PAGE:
The FHFA Credit Rating categories in Table 2 are intended to achieve the same purpose previously served by the NRSRO credit ratings, which is to create a hierarchy of credit risk exposure categories, to which a Bank would assign each instrument covered by Table 2. FHFA has established the individual FHFA Credit Rating categories, and the CRPR for each category, based on historical loss experience. In this respect, the categories of FHFA Credit Ratings are comparable to the NRSRO ratings categories, which also are based on historical loss experience. Because of that common foundation, and because Table 2 of the final rule has the same number of categories as the corresponding table in the current Finance Board regulation, there should be a high correlation between the categories of the new and old tables. For example, the historical loss experience for the “highest investment grade” category used in the current Finance Board regulation should correspond closely to the historical loss experience that FHFA determined for the FHFA 1 Credit Rating category in Table 2 of the final rule, and the same should be true for the remaining categories.

The final rule differs from the current Finance Board regulation by requiring that each Bank determine the appropriate FHFA Credit Rating category for each instrument covered by Table 2. The Bank would do so by first calculating its own internal credit rating for each instrument, as required by § 1277.4(f)(1)(ii), rather than by determining the instrument's NRSRO rating, as is the case under the current regulation. Each Bank then would need to map its various internal credit ratings to one of the FHFA Credit Rating categories in Table 2. Given the similarity in structure and basis between Table 2 of the final rule and the corresponding table in the current Finance Board regulations, as well as the historical data connection of both tables to historical loss rates reflected in NRSRO ratings, the Banks should be able to map their internal credit ratings to the appropriate FHFA Credit Rating categories in Table 2 of the final rule in a straightforward manner. Because the final rule relies on a Bank's internal credit ratings and the manner in which it maps those internal ratings to the appropriate FHFA Credit Rating category, it is possible that the CRPR for a particular instrument or counterparty determined under the final rule would differ from the CRPR that is assigned under the current regulations. Because the internal ratings methodologies may differ from Bank to Bank, it also is possible that one Bank may rate a particular instrument differently from another Bank.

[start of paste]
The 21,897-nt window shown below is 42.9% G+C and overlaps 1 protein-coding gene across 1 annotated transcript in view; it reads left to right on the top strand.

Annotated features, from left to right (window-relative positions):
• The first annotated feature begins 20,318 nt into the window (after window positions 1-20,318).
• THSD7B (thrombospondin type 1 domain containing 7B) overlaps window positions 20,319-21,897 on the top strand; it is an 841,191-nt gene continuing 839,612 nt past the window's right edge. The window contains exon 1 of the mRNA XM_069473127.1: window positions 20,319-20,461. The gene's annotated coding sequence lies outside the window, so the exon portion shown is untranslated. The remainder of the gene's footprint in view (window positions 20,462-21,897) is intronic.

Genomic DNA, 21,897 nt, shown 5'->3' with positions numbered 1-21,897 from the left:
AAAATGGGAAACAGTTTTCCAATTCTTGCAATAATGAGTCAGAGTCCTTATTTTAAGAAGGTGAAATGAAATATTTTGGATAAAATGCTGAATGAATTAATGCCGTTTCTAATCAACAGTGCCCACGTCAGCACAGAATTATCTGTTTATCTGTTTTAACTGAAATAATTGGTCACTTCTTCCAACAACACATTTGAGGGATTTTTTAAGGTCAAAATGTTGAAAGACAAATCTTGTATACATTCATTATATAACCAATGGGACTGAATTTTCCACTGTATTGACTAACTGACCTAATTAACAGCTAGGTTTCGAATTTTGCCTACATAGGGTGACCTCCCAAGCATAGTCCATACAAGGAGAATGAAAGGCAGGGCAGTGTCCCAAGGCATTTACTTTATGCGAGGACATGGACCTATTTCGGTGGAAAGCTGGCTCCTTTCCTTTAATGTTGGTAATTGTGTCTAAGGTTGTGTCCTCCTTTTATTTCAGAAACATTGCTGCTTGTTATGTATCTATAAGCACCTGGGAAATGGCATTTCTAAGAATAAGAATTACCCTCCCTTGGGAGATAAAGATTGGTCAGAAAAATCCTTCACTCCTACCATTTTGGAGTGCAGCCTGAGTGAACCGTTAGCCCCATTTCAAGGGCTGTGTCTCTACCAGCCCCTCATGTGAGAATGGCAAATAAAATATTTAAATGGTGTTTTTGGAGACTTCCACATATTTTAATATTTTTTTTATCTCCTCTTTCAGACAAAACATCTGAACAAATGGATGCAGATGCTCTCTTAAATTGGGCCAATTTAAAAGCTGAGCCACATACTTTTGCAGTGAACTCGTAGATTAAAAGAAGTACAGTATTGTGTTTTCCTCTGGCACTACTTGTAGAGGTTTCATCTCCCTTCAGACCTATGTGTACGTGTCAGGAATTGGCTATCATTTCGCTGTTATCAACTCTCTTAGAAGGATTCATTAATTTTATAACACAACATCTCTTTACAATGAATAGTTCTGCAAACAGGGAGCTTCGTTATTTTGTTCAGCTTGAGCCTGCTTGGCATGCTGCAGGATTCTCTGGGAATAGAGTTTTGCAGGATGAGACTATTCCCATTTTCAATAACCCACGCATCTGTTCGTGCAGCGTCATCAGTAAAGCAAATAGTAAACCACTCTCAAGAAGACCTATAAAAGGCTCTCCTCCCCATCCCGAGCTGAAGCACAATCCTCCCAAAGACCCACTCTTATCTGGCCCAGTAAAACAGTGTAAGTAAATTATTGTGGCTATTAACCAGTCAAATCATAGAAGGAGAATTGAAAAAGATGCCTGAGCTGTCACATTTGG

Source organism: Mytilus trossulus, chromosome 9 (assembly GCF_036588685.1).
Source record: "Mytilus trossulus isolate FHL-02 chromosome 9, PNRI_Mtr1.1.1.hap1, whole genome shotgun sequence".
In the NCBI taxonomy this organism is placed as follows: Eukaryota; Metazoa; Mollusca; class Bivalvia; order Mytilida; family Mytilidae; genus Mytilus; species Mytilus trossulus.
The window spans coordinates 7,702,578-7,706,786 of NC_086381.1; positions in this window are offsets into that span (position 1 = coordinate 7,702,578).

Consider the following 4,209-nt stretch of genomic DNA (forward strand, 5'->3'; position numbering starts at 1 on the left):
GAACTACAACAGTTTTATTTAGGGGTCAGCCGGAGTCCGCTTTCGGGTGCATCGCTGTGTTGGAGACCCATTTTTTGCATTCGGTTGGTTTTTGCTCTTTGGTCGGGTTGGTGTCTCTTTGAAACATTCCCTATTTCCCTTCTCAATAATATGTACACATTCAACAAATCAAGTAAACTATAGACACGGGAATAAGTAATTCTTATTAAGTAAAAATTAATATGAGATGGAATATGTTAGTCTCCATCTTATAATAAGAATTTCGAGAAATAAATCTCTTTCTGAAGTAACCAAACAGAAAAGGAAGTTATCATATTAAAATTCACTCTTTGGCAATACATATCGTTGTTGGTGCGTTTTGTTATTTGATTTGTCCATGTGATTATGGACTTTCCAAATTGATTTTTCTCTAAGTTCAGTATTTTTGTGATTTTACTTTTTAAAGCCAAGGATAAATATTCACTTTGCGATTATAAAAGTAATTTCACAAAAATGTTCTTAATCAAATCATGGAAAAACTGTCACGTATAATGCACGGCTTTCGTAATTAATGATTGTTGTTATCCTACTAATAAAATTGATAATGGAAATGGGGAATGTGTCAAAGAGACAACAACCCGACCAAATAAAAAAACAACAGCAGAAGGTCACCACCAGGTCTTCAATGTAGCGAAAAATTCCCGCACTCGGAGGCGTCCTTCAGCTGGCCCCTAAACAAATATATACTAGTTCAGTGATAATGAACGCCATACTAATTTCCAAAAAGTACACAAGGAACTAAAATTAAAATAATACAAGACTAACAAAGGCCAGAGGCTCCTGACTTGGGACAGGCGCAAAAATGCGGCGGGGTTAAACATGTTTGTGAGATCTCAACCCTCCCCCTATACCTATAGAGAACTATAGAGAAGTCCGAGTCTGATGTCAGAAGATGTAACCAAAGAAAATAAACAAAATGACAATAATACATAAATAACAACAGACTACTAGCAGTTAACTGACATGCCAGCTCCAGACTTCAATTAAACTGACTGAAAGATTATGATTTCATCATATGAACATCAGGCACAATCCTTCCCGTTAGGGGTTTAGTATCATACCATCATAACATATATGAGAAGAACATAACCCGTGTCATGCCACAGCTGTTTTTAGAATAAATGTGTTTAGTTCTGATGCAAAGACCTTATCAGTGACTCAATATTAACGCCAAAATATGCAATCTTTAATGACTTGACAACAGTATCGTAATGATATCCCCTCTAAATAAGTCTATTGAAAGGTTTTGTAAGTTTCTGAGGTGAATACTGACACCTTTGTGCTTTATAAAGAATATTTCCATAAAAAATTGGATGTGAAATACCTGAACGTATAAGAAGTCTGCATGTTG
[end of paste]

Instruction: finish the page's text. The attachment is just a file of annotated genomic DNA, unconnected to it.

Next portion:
The final rule does not require a Bank to obtain FHFA approval of either its method of calculating the internal credit rating or its mapping of such ratings to the FHFA Credit Ratings categories. Instead, § 1277.4(f)(1)(ii) of the final rule provides that a Bank's rating method must involve an evaluation of Start Printed Page 5317counterparty or asset risk factors, which may incorporate, but not rely solely upon, credit ratings available from an NRSRO or other credit rating entities. An evaluation of a risk factors may include measures of the counterparty's scale, earnings, liquidity, asset quality, or capital adequacy, among other things. FHFA intends to rely on the examination process to review the Banks' internal rating methodologies and mapping processes, which is appropriate because the Banks have been using internal rating methodologies for some time, and any adjustments to those methodologies that may be required for supervisory reasons would not likely have a material effect on a Bank's overall credit risk capital requirement. FHFA also has revised a related provision of the final rule, § 1277.4(f)(4), which now requires a Bank to provide to FHFA, upon request, the methodology, model, and analyses used to assign these instruments to their FHFA Credit Rating categories. That provision also authorizes FHFA to direct any Bank to revise its methodology or model to remedy any deficiencies identified by FHFA. The proposed rule would have allowed FHFA, on a case-by-case basis, to direct a Bank to change the calculated credit risk capital charge for particular instruments, as necessary to remedy any deficiency that FHFA identified with respect to a Bank's internal credit rating methodology for those instruments. FHFA revised this provision in response to the Banks' comment letter, which suggested that it would be more appropriate for FHFA to require a Bank to revise its methodology and model than for FHFA to direct a Bank to revise capital charges for individual instruments on a case-by-case basis. FHFA agrees with the Banks' suggestion and has revised both § 1277.4(f)(4), which pertains to Table 2, and § 1277.4(g)(2)(iii), which pertains to Table 4, for mortgage assets, in the manner described above.

CRPRs for Non-Rated Assets: Table 3. The proposed rule included a version of Table 3 that was identical to the corresponding table in the current Finance Board regulation.[43] FHFA received no comments on this table and is adopting it as proposed. Table 3 sets forth the CRPRs for Non-Rated Assets, which are defined as cash, premises, plant and equipment, and investments authorized under 12 CFR 1265.3(e) and (f).